'Inadvertent Omission' Denying Delhi Rs 6,500 Crore in Central Taxes: Kejriwal
Delhi chief minister Arvind Kejriwal has in a letter to Union ministers Amit Shah and Nirmala Sitharaman pointed out an “inadvertent omission” of erstwhile Article 270(3) of the Constitution of India, under which the share of the net proceeds of income tax “attributable to the Union Territories” had to be prescribed. Due to this, he said, Delhi has been losing its “legitimate share” in Central taxes of nearly Rs 6,500 crore annually.
Stating that the omission took place when the Constitution (Eightieth Amendment) Act, 2000 was passed by parliament, Kejriwal has urged the Union home and finance ministers to rectify the anomaly so that Delhi gets its share.
In the letter, the Delhi CM noted that the Union Territory had a separate Consolidated Fund from December 1993. Thereafter, he said, the pattern of funding of Delhi’s budget changed from the year 1994-95 and came at par with other states.
“Till the year 2000,” Kejriwal wrote, “under the provisions of Article 280(3)(a) read with the article 270 of the Constitution, the task of the Union Finance Commission with respect to income tax was to make recommendations in regard to three matters — the percentage of the “net distributable proceeds” which shall represent the proceeds attributable to the Union Territories; the percentage of the divisible pool of the “net proceeds” of income tax to be assigned to the States; and the share of each State in the divisible pool.”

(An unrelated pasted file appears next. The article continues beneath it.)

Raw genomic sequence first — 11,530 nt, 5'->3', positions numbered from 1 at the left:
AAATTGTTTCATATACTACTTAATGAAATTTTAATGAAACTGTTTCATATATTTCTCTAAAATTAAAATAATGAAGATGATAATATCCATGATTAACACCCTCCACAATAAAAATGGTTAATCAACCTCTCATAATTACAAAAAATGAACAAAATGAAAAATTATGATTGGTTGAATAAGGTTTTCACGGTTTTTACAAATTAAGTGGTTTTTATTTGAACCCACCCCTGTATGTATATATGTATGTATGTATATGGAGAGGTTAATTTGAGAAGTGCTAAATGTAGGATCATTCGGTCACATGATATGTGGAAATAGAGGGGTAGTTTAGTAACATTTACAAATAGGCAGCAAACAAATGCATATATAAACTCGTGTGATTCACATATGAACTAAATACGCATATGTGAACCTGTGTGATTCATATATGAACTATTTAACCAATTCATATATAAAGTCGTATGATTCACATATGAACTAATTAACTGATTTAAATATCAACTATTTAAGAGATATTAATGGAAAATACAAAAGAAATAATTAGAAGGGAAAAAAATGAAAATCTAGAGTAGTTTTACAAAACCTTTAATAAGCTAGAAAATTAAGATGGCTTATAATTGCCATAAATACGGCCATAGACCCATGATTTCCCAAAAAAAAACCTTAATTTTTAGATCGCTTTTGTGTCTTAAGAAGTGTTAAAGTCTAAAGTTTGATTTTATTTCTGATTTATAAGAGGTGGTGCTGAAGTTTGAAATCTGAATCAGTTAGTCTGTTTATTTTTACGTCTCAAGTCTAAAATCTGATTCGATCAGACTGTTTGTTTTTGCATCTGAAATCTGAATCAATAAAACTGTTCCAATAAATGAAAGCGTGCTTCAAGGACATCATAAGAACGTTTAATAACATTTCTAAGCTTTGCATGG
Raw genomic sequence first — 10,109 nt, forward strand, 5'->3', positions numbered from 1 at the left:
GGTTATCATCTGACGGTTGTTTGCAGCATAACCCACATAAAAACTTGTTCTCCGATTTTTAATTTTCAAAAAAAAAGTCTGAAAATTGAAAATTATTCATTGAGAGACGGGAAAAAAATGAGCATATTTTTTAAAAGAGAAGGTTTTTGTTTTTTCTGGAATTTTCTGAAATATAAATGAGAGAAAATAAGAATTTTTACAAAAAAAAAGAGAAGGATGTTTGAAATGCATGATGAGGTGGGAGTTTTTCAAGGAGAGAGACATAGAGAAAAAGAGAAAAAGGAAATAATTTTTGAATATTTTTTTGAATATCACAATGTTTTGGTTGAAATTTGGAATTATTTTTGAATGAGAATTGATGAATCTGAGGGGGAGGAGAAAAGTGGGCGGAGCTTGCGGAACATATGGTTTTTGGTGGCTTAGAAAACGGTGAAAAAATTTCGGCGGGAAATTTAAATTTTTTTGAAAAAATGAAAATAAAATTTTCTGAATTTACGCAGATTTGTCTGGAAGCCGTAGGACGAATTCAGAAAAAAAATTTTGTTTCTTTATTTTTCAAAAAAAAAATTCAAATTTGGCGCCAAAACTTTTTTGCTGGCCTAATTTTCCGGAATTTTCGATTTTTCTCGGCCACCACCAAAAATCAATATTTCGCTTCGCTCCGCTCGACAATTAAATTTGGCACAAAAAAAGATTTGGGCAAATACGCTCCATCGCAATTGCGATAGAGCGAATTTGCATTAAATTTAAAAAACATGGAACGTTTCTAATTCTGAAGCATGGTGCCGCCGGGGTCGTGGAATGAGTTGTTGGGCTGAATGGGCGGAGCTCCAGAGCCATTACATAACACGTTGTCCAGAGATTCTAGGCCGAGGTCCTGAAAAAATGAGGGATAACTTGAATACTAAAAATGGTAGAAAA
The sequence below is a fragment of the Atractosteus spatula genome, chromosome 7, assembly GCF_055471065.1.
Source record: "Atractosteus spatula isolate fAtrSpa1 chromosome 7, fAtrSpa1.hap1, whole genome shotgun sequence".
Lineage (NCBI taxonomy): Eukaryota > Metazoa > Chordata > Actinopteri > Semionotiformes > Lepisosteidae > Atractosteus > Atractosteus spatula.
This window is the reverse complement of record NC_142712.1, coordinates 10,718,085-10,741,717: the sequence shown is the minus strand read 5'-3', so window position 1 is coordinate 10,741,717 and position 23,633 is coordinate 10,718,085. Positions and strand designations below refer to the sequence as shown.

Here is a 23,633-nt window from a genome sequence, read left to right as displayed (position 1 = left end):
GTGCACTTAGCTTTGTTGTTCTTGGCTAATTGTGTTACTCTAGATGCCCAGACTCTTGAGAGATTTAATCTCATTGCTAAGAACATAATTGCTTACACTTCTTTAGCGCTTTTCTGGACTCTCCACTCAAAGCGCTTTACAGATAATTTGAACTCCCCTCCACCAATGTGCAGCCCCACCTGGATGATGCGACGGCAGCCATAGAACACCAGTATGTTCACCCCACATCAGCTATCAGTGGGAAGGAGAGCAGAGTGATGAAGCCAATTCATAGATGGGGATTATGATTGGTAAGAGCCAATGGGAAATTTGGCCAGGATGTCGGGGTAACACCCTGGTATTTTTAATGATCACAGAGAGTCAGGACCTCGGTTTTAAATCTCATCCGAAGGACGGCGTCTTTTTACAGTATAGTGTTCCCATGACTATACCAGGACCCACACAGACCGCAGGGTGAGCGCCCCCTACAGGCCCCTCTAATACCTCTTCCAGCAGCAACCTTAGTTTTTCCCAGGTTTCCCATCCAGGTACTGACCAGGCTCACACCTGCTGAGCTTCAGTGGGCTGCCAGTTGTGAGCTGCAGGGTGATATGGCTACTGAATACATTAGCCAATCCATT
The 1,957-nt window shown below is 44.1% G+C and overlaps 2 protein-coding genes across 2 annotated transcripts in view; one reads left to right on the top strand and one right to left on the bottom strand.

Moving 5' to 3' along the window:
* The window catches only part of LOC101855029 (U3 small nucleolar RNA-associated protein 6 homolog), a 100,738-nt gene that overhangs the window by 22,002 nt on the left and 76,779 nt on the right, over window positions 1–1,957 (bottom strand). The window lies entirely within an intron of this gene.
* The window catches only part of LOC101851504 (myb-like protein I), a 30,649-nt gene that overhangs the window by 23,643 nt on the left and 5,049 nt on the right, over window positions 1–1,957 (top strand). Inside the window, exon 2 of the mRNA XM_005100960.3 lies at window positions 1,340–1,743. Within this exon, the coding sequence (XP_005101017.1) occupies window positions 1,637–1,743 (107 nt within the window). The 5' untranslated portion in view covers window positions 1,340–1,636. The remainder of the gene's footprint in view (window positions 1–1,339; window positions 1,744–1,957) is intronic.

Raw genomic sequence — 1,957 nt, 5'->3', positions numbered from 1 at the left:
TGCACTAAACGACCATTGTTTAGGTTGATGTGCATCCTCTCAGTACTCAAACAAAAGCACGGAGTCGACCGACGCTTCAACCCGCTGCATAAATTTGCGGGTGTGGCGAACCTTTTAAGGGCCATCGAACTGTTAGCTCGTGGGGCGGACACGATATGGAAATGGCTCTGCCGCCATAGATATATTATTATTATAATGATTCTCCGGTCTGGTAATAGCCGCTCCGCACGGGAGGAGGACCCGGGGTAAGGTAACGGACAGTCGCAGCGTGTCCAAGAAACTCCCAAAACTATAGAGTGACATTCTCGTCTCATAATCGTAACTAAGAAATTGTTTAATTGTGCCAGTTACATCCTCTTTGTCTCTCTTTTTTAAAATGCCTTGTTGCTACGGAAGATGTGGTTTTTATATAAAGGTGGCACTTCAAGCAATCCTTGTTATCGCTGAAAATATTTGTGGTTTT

Accordingly, he said, all the Union finance commissions till the Tenth Finance Commission gave recommendations for resource sharing not only between the states and the Union but also for the Union Territories, including Delhi.
Delhi lost its share following the 80th amendment
However, Kejriwal, who is a former Indian Revenue Service officer, pointed out in the year 2000, the Constitution (Eightieth Amendment) Act, 2000 was passed by the parliament for including corporation tax along with personal income tax in resource sharing between the states and Union of India.
The amended Act replaced Article 270 with a new set of provisions. In the new Article 270, the erstwhile article 270(3), which had the enabling provision for the Finance Commissions to give recommendations in respect of Union Territories, was omitted.